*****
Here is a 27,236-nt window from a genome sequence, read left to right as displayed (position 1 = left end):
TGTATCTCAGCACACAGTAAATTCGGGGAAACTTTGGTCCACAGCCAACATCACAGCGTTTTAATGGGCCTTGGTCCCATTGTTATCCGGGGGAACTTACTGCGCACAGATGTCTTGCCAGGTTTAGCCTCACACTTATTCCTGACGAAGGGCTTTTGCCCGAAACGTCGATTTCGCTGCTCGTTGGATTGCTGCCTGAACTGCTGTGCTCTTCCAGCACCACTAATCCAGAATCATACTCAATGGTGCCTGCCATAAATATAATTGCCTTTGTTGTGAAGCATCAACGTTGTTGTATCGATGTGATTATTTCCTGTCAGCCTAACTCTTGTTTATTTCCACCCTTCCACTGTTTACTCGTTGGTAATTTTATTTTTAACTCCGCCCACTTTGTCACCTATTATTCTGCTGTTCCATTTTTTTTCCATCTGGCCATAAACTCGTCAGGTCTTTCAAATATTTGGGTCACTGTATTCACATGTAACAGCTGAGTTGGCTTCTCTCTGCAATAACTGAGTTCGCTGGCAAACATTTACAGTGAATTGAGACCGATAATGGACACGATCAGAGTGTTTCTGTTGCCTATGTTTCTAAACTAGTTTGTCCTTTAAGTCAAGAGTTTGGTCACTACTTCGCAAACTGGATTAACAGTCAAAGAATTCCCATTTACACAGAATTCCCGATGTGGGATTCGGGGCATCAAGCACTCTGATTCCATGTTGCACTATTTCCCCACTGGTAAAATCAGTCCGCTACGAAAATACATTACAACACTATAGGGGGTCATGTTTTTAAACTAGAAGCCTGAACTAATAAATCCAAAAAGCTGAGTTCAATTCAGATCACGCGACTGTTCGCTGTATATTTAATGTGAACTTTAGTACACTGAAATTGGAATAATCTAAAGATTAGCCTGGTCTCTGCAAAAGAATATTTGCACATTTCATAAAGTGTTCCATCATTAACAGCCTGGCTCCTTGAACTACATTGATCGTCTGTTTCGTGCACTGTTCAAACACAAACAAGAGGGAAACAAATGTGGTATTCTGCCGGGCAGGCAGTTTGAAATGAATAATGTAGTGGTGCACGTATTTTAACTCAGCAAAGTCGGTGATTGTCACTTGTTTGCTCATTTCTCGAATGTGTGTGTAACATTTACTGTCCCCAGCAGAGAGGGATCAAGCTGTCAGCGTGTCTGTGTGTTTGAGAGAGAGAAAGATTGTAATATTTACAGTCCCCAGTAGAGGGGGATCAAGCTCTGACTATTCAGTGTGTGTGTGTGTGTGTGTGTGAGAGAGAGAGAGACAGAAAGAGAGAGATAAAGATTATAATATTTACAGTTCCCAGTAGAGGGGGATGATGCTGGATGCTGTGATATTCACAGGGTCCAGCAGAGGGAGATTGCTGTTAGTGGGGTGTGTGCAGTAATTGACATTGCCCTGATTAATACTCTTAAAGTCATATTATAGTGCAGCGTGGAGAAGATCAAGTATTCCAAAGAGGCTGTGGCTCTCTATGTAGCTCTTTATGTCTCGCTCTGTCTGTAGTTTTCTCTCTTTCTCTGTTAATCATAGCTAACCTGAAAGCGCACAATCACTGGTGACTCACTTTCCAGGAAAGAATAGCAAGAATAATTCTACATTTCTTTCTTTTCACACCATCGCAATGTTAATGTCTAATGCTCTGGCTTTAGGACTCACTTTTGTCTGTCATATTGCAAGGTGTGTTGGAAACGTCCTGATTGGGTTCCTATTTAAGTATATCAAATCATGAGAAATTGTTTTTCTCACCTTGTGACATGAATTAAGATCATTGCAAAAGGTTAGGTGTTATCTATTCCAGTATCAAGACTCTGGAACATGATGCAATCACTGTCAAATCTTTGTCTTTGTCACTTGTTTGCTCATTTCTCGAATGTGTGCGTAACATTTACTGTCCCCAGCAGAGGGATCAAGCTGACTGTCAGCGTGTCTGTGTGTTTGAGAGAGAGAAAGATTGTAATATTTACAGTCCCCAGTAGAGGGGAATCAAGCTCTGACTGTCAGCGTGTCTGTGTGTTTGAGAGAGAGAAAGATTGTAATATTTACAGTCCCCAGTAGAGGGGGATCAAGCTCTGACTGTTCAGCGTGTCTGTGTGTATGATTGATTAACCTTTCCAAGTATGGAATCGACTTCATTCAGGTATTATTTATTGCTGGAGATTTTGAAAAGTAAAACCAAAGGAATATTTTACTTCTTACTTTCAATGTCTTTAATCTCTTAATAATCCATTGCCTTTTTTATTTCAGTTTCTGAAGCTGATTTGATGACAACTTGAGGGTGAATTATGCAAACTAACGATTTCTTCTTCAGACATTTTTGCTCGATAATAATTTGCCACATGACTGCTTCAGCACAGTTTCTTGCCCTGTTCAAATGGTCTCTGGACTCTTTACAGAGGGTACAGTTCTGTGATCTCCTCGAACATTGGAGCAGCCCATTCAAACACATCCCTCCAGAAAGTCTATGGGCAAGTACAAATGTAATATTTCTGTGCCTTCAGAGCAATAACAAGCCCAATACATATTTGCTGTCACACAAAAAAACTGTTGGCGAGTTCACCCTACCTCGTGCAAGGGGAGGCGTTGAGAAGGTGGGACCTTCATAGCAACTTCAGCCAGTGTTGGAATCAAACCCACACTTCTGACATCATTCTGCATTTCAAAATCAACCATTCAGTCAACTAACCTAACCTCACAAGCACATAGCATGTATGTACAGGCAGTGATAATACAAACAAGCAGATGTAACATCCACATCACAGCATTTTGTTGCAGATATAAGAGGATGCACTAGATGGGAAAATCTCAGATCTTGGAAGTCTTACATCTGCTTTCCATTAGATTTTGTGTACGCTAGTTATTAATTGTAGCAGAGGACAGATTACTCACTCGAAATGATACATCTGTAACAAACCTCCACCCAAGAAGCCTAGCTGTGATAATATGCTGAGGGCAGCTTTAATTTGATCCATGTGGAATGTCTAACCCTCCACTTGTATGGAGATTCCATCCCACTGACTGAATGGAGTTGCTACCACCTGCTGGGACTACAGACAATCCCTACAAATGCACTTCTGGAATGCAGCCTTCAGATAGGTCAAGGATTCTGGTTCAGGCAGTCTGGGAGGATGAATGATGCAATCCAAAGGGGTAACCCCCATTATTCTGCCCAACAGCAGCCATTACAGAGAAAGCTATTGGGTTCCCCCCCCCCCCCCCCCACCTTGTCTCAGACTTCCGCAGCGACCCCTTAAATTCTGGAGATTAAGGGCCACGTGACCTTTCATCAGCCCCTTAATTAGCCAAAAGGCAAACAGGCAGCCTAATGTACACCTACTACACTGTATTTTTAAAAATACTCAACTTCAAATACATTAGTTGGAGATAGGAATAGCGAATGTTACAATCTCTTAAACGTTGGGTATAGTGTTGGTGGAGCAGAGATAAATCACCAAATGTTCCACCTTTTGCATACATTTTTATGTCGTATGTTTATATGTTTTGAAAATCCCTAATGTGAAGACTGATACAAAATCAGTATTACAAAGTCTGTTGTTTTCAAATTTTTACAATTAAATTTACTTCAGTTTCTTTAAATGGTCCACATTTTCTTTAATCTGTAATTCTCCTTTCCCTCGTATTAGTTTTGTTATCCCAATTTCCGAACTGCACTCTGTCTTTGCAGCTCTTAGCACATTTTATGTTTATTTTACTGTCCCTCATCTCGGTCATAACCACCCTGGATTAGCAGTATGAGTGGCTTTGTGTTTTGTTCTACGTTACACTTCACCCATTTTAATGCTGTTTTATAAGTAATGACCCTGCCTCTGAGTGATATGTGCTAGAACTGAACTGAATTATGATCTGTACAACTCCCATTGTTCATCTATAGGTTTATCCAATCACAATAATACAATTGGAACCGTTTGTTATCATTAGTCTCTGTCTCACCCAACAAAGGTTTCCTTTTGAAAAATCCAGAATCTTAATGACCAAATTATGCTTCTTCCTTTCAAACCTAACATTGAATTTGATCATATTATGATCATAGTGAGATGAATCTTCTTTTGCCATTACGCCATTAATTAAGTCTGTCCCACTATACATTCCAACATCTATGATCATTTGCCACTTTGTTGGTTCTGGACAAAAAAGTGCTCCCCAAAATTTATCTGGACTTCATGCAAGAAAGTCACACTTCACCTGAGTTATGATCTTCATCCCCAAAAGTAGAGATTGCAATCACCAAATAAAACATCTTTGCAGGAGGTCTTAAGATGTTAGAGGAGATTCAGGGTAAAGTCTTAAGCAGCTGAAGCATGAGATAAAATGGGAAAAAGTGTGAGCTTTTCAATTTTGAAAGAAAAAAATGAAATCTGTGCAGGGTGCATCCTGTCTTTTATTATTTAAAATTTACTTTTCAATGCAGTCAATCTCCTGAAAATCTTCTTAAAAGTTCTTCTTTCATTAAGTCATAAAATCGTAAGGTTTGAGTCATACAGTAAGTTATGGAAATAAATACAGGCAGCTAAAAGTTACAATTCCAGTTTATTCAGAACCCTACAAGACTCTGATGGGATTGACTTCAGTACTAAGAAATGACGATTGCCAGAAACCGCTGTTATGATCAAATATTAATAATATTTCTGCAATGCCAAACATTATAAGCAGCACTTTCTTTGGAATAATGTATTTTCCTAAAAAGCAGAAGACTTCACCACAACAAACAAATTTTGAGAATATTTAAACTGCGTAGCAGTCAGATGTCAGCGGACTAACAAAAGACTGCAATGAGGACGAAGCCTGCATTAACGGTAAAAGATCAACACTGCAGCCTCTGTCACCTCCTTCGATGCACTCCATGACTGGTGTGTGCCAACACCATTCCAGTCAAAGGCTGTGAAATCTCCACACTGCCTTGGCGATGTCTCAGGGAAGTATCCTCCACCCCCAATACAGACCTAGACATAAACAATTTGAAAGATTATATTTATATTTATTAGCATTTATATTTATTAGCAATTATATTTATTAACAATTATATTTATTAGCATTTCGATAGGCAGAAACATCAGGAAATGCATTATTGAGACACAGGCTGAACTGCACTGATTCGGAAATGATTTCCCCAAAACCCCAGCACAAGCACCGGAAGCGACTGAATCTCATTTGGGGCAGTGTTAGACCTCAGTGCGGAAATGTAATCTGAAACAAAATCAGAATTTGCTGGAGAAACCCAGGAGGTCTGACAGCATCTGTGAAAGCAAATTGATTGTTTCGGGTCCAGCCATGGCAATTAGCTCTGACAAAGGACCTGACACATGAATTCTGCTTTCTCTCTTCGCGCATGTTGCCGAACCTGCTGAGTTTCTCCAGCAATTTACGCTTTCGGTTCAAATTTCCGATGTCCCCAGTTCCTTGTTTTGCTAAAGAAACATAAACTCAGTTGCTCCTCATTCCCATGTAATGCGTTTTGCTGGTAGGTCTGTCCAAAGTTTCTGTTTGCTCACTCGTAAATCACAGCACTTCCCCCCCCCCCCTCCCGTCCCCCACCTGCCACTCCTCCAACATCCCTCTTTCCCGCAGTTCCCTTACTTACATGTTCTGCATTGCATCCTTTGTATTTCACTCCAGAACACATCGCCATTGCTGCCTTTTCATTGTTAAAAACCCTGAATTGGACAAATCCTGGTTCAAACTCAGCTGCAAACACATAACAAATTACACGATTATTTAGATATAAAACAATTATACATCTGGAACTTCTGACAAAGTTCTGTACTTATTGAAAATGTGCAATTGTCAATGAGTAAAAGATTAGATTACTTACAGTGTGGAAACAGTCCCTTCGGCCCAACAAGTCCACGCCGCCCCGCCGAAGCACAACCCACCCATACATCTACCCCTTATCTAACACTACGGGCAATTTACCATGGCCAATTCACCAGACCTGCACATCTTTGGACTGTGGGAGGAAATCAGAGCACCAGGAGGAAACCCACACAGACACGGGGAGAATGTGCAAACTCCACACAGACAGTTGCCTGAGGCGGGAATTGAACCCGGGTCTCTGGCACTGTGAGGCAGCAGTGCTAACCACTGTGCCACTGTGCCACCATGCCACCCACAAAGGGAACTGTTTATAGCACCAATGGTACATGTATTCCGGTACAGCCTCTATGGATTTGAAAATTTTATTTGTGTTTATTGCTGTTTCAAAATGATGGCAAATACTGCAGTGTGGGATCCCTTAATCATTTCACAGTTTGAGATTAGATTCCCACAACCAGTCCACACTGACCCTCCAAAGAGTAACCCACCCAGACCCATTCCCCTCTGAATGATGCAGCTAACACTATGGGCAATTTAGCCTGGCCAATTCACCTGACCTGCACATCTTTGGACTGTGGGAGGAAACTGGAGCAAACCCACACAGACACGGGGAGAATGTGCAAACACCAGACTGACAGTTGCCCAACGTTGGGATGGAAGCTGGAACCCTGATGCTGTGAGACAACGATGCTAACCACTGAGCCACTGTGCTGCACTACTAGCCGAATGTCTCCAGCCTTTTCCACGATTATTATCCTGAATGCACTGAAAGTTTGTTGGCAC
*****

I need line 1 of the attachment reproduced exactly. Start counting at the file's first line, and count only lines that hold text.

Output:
Here is a 27,236-nt window from a genome sequence, read left to right as displayed (position 1 = left end):